Volunteers was moved forward 200 yards, and a line of strong works thrown up sufficient to cover their front, the left connecting with a line of works previously constructed by Colonel Bertram's brigade. One man of the Twenty-third Wisconsin Volunteers was slightly wounded to-day by a piece of shell.
March 29.-The Twenty-third Wisconsin Volunteers was relieved at daybreak by a regiment of Colonel Bertram's brigade. The Twenty-third Wisconsin, on returning from the front line, was placed in position on the right of and in line with the Twenty-ninth Illinois Volunteers and works constructed to cover their front. At 7 p.m. the Twenty-ninth Illinois Volunteers was detailed and sent to the front as skirmishers. At 10 p.m. the enemy made an attack upon the skirmish line, but were repulsed. The casualties of the day in the brigade were 4 killed and 14 wounded.
March 30.-The command suffered considerably to-day from the explosion of shells thrown by the enemy over and into the camp and front line of rifle-pits. Three men of the Twenty-ninth Illinois Volunteers were seriously wounded while in the front line of works by shells. At 6 p.m. orders were received to withdraw the Third Brigade from the works, and at 7 p.m. the brigade was relieved by a brigade from the Sixteenth Army Corps. Four day's rations were issued, and the command them marched three miles to the rear and right and bivouacked with the First and Second Brigades, which had moved out from the works at an earlier hour of the day.
March 31.-Reveille at daybreak. The command marched at 7 a.m. in the rear of and guarding a train loaded with supplies for Major-General Steele's command. After marching six miles went into bivouac and threw up works at Holyoke.
April 1 and 2.-Remained in same camp.
April 3.-At 1 a.m. I formed the line and marched in the direction of Blakely; crossed Bayou Minette near Sibley's Mills, and reached a point one mile from Blakely at 5 a.m. Here I halted on the road and remained there until 9 a.m., when I was ordered by Brigadier-General Veatch to move the brigade to the front and left and take up a position with my right connecting with the left of the Second Brigade, First Division, Thirteenth Army Corps, my left to rest on or near Bayou Minette. By my orders two companies of the Twenty-third Wisconsin Volunteers were deployed as skirmishers to examine the ground, but before the brigade was placed in position selected I received orders to move to the rear and bivouac as a reserve the Second Division of the Sixteenth Army Corps, Brigadier-General Garrard commanding, having been ordered into the position previously assigned to the First Division. The Third Brigade camped on the road near Sibley's house, one mile from the rebel works.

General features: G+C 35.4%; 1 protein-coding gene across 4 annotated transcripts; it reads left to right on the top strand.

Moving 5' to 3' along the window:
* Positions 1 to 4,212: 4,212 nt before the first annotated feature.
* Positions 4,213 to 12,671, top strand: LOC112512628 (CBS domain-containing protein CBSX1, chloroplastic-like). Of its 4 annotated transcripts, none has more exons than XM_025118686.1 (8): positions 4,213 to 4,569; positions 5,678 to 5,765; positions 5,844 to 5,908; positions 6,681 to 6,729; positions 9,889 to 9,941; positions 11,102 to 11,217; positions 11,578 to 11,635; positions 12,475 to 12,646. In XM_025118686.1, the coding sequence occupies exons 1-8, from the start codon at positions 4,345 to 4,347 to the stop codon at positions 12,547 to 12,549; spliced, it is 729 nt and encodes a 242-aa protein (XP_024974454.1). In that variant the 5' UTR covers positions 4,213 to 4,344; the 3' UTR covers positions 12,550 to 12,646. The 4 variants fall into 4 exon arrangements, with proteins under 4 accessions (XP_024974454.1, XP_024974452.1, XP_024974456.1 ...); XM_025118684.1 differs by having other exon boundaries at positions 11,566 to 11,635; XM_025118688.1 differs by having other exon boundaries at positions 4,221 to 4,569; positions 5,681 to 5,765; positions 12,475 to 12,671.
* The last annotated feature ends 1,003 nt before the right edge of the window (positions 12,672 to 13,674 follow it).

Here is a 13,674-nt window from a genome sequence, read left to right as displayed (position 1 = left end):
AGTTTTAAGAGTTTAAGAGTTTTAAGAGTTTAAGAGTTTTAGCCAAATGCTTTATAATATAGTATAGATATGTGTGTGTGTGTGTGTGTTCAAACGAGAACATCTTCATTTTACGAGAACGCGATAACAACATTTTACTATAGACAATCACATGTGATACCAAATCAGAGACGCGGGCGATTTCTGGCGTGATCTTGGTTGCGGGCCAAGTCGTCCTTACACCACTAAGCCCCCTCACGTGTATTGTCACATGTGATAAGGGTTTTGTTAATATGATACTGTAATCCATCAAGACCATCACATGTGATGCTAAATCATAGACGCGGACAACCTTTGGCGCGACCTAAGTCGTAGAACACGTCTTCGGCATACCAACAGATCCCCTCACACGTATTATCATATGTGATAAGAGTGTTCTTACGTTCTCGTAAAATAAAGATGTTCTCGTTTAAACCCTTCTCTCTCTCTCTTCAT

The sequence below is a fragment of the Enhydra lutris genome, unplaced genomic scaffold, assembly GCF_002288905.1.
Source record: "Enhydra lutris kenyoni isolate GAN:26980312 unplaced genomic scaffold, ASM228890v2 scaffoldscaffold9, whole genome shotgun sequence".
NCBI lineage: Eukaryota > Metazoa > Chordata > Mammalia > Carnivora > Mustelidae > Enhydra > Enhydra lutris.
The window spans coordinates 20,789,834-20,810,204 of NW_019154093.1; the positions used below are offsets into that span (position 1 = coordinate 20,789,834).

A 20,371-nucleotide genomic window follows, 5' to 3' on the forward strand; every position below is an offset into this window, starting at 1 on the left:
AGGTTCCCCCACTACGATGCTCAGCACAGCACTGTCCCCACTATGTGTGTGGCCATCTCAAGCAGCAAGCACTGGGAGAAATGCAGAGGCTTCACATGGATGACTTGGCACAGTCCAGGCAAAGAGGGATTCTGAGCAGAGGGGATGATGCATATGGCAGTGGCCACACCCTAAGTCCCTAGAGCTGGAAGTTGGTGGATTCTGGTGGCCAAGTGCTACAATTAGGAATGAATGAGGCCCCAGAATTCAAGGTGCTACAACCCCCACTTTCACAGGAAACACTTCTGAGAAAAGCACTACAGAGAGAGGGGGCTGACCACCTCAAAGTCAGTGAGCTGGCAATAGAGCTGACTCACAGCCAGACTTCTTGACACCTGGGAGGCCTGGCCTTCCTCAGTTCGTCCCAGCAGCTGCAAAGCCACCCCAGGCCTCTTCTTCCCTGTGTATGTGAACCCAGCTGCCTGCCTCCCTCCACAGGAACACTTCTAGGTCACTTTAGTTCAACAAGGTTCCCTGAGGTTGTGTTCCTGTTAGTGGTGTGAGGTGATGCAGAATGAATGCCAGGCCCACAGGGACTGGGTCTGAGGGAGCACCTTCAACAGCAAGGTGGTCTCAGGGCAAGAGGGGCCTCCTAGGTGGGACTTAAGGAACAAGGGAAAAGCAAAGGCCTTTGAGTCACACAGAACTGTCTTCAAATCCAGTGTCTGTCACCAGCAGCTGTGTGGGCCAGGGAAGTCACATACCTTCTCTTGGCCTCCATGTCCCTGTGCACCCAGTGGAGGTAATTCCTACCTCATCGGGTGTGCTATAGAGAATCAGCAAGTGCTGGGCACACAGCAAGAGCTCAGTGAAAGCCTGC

April 4.-Remained in camp. The Thirtieth Missouri Volunteers reported for duty with the brigade.
April 5.-At 9 p.m., in compliance with orders from headquarters First Division, Thirteenth Army Corps, the brigade, in light marching order, reported to General Hawkins, commanding a division of colored troops, which was posted on the extreme right of the line. The brigade was placed in position in the rear of Brigadier-General Hawkins' line to support his command in case of an attack, but none was made.
April 6.-The brigade was relieved at daylight and marched back to camp, where we arrived at 6 a.m.
April 7.-A wet, cold morning. The Thirtieth Missouri Volunteers was detailed to make gabions. Two hundred and fifty men of the